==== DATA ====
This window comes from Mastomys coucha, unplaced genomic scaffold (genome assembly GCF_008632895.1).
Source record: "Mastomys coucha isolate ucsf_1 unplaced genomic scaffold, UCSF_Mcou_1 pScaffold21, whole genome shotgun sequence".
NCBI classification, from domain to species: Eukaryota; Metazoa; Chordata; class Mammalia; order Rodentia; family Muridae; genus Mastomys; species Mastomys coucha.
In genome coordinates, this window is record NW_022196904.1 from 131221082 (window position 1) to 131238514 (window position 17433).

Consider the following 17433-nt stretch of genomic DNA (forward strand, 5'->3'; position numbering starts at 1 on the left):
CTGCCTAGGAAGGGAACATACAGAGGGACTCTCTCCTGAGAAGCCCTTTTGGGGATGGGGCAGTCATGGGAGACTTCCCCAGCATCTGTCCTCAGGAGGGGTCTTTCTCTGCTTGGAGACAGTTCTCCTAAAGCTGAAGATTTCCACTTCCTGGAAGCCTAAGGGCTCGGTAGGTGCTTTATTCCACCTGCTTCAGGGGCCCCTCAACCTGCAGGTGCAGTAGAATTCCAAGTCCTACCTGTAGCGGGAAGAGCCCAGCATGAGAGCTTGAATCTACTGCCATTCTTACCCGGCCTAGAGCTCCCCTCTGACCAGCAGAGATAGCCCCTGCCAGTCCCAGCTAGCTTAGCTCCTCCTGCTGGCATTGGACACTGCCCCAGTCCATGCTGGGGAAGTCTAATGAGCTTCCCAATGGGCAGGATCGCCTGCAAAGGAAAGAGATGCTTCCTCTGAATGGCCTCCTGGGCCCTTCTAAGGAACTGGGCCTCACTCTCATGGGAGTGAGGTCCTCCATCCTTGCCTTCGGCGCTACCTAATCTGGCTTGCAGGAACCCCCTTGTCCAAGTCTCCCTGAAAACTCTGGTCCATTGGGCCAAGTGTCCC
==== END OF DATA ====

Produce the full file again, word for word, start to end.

This window comes from Mastomys coucha, unplaced genomic scaffold (genome assembly GCF_008632895.1).
Source record: "Mastomys coucha isolate ucsf_1 unplaced genomic scaffold, UCSF_Mcou_1 pScaffold21, whole genome shotgun sequence".
NCBI classification, from domain to species: Eukaryota; Metazoa; Chordata; class Mammalia; order Rodentia; family Muridae; genus Mastomys; species Mastomys coucha.
In genome coordinates, this window is record NW_022196904.1 from 131221082 (window position 1) to 131238514 (window position 17433).

Consider the following 17433-nt stretch of genomic DNA (forward strand, 5'->3'; position numbering starts at 1 on the left):
CTGCCTAGGAAGGGAACATACAGAGGGACTCTCTCCTGAGAAGCCCTTTTGGGGATGGGGCAGTCATGGGAGACTTCCCCAGCATCTGTCCTCAGGAGGGGTCTTTCTCTGCTTGGAGACAGTTCTCCTAAAGCTGAAGATTTCCACTTCCTGGAAGCCTAAGGGCTCGGTAGGTGCTTTATTCCACCTGCTTCAGGGGCCCCTCAACCTGCAGGTGCAGTAGAATTCCAAGTCCTACCTGTAGCGGGAAGAGCCCAGCATGAGAGCTTGAATCTACTGCCATTCTTACCCGGCCTAGAGCTCCCCTCTGACCAGCAGAGATAGCCCCTGCCAGTCCCAGCTAGCTTAGCTCCTCCTGCTGGCATTGGACACTGCCCCAGTCCATGCTGGGGAAGTCTAATGAGCTTCCCAATGGGCAGGATCGCCTGCAAAGGAAAGAGATGCTTCCTCTGAATGGCCTCCTGGGCCCTTCTAAGGAACTGGGCCTCACTCTCATGGGAGTGAGGTCCTCCATCCTTGCCTTCGGCGCTACCTAATCTGGCTTGCAGGAACCCCCTTGTCCAAGTCTCCCTGAAAACTCTGGTCCATTGGGCCAAGTGTCCC